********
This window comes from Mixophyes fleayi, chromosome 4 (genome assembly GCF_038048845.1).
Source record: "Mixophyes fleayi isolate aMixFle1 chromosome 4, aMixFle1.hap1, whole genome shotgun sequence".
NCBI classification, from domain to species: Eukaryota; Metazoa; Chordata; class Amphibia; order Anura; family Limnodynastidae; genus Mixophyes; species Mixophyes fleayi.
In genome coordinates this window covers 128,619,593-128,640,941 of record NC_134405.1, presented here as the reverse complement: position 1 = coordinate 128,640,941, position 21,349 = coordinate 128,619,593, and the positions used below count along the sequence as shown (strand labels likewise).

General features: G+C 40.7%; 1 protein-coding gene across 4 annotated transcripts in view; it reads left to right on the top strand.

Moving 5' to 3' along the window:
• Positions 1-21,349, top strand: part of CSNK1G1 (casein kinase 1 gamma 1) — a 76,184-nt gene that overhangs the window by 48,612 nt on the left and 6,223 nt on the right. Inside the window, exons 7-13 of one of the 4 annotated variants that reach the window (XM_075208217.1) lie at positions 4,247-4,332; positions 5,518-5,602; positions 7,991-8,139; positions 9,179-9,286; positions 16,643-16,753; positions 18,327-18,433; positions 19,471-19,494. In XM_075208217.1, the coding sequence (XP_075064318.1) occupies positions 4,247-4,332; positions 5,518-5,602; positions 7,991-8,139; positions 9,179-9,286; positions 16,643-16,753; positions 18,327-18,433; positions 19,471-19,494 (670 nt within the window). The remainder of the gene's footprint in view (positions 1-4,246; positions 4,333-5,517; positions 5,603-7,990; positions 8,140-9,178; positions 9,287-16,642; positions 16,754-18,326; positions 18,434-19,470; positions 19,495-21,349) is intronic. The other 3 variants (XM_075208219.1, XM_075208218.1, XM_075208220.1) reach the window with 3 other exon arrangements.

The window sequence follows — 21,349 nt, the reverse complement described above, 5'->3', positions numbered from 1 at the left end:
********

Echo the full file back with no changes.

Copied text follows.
This window comes from Mixophyes fleayi, chromosome 4 (genome assembly GCF_038048845.1).
Source record: "Mixophyes fleayi isolate aMixFle1 chromosome 4, aMixFle1.hap1, whole genome shotgun sequence".
NCBI classification, from domain to species: Eukaryota; Metazoa; Chordata; class Amphibia; order Anura; family Limnodynastidae; genus Mixophyes; species Mixophyes fleayi.
In genome coordinates this window covers 128,619,593-128,640,941 of record NC_134405.1, presented here as the reverse complement: position 1 = coordinate 128,640,941, position 21,349 = coordinate 128,619,593, and the positions used below count along the sequence as shown (strand labels likewise).

General features: G+C 40.7%; 1 protein-coding gene across 4 annotated transcripts in view; it reads left to right on the top strand.

Moving 5' to 3' along the window:
• Positions 1-21,349, top strand: part of CSNK1G1 (casein kinase 1 gamma 1) — a 76,184-nt gene that overhangs the window by 48,612 nt on the left and 6,223 nt on the right. Inside the window, exons 7-13 of one of the 4 annotated variants that reach the window (XM_075208217.1) lie at positions 4,247-4,332; positions 5,518-5,602; positions 7,991-8,139; positions 9,179-9,286; positions 16,643-16,753; positions 18,327-18,433; positions 19,471-19,494. In XM_075208217.1, the coding sequence (XP_075064318.1) occupies positions 4,247-4,332; positions 5,518-5,602; positions 7,991-8,139; positions 9,179-9,286; positions 16,643-16,753; positions 18,327-18,433; positions 19,471-19,494 (670 nt within the window). The remainder of the gene's footprint in view (positions 1-4,246; positions 4,333-5,517; positions 5,603-7,990; positions 8,140-9,178; positions 9,287-16,642; positions 16,754-18,326; positions 18,434-19,470; positions 19,495-21,349) is intronic. The other 3 variants (XM_075208219.1, XM_075208218.1, XM_075208220.1) reach the window with 3 other exon arrangements.

The window sequence follows — 21,349 nt, the reverse complement described above, 5'->3', positions numbered from 1 at the left end: